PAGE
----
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Randolph Village

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The village of Randolph, which lies at a bend and fall in the Third Branch of the White River, began as a sawmill site during settlement after the American Revolution. Randolph town soon became one of the most prosperous agricultural communities in Orange County, counting more than 2,200 residents by 1810. The village of Randolph Center developed on the hill between the Second and Third branches of the White River, while East and West Randolph, on the Second and Third branches, respectively, developed as mill villages. In 1840 the town had 2,793 residents and 17,792 sheep, and the west village alone had one meetinghouse, two stores, a tavern, post office, attorney's office, saw-and gristmills, and approximately twenty dwellings. West Randolph was then largely a linear village parallel to the north side of the river along what are today Central and Park streets.

In 1849 the Vermont Central Railroad was constructed from White River Junction through Randolph to Montpelier and Burlington. As the tracks ran along the south side of the river, the road that connected the old village on the north side to the depot became the Main Street of a new village. Neighboring Bethel village took an early lead in commerce, but by 1870 factories located along the rail line were producing furniture, sash and blinds, and butter tubs, and, along with older mills and a foundry in West Randolph, were providing employment for many new residents. The village grew from several hundred to more than 1,000 residents by 1880, and 1,500 by 1890. In 1910, it reached a population of nearly 1,800 and had witnessed successive waves of commercial and residential construction.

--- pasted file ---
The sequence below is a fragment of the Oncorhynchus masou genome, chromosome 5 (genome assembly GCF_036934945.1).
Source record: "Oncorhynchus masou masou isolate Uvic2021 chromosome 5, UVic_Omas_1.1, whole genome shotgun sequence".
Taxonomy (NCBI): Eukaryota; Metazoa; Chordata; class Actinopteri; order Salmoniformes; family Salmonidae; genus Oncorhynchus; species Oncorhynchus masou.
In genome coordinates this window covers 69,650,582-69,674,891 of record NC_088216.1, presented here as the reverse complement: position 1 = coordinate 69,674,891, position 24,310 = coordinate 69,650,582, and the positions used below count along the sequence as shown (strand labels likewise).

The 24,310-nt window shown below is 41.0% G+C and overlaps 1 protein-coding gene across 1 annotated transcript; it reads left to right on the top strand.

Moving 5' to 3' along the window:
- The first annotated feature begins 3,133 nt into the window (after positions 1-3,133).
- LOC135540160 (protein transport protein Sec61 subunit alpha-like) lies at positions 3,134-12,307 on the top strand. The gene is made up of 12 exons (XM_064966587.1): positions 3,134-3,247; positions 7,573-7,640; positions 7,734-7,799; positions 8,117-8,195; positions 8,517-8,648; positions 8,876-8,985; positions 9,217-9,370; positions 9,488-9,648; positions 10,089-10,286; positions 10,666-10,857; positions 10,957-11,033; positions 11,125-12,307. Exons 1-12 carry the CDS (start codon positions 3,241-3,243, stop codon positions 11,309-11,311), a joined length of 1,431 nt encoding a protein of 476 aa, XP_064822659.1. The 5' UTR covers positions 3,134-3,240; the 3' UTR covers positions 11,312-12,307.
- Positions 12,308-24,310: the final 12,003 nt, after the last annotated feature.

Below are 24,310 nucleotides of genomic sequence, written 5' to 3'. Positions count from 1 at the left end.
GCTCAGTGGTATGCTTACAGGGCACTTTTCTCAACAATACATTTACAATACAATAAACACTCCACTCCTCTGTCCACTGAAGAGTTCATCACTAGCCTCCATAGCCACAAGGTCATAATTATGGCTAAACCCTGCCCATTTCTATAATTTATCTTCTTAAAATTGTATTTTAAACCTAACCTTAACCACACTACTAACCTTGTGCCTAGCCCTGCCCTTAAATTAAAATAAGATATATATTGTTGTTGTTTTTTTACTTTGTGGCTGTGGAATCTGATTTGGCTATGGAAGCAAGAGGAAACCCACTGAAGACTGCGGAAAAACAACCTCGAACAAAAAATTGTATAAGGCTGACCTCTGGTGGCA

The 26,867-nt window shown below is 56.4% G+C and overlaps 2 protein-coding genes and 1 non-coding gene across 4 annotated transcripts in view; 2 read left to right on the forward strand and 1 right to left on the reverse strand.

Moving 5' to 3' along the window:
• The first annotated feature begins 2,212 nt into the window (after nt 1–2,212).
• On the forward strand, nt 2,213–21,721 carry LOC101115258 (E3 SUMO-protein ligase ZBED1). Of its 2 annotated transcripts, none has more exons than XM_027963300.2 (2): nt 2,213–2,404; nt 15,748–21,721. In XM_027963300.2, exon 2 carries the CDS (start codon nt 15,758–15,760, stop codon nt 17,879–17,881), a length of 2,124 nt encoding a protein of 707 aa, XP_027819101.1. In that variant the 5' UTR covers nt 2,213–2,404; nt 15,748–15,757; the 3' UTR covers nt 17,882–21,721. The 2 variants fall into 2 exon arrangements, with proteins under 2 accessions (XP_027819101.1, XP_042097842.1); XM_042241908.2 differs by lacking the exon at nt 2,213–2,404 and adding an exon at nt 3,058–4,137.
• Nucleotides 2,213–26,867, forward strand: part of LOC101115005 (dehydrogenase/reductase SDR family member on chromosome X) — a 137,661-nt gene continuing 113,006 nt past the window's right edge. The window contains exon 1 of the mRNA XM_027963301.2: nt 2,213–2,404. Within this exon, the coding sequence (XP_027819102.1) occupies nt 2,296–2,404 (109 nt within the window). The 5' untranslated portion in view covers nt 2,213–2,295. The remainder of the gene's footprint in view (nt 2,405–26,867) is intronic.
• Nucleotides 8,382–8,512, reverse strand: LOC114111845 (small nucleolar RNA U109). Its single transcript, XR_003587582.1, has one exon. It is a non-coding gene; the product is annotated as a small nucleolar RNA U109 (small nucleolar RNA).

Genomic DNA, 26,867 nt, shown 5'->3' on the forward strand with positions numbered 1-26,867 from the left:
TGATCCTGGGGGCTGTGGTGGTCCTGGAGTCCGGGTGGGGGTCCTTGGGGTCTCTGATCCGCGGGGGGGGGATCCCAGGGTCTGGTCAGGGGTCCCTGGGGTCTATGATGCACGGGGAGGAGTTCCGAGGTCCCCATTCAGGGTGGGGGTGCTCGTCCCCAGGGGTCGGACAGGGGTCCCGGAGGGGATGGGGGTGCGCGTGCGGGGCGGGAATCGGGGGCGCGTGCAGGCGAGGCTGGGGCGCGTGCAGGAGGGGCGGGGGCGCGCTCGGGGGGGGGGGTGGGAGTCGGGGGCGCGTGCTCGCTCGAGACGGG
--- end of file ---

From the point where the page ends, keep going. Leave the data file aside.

During this period, Randolph village grew to its present form and took on much of its present architectural character. At first the residential streets nearest the railroad tracks filled with small side-hall houses with late Greek Revival detailing. In 1867, F. B. Salisbury, owner of the furniture factory, built a brick Italianate house at 1 Franklin Street adjacent to his factory, which was emulated in the adjacent neighborhood along School, Franklin, and nearby streets. After a fire in 1884 burned most of the wood-frame commercial structures on Main Street, their brick replacements demonstrated that West Randolph had surpassed Bethel as the railroad commercial center for the upper White River Valley. The houses of several prominent summer residents established the hill south of the tracks as an upscale residential neighborhood. It filled with Queen Anne houses in the 1890s, and, in 1903, became the home of a hospital founded by native John Gifford. Several churches and civic landmarks erected during these prosperous decades remain the ornaments of the village.

In the twentieth century, Randolph continued as a regional center of agriculture, commerce, and manufacturing. Among the larger companies were the White Cross Milk Company, which opened in 1908 and lasted a half century, and the furniture factory later known as Ethan Allen, which closed in 2000. During the latter half of the twentieth century, as passenger service ended and freight traffic decreased on the railroad, downtown trade declined and the district struggled. More recently Amtrak returned to Randolph, the Gifford Medical Center became a major employer, and the south end of the village continued to grow. Fortunately, public investment has remained focused downtown.

The buildings erected during the prosperous years between 1850 and 1910 still define Randolph as a railroad village. The passenger and freight depots and coal pocket are here, as well as the small, brick, trackside Randolph National Bank building. Three-story brick commercial blocks occupy Main Street near the depot, while civic and religious buildings lie between them and the bridge over the Third Branch. A mix of houses line streets near the railroad tracks and in a small neighborhood by the furniture factory, while “hospital hill,” with its late-nineteenth-and early-twentieth-century houses, overlooks the downtown. Altogether Randolph is perhaps the best-preserved Victorian railroad village in Vermont, although Bethel, South Royalton, and Lyndonville are all in some measures its rivals.

Writing Credits

Author: 
Glenn M. Andres and Curtis B. Johnson

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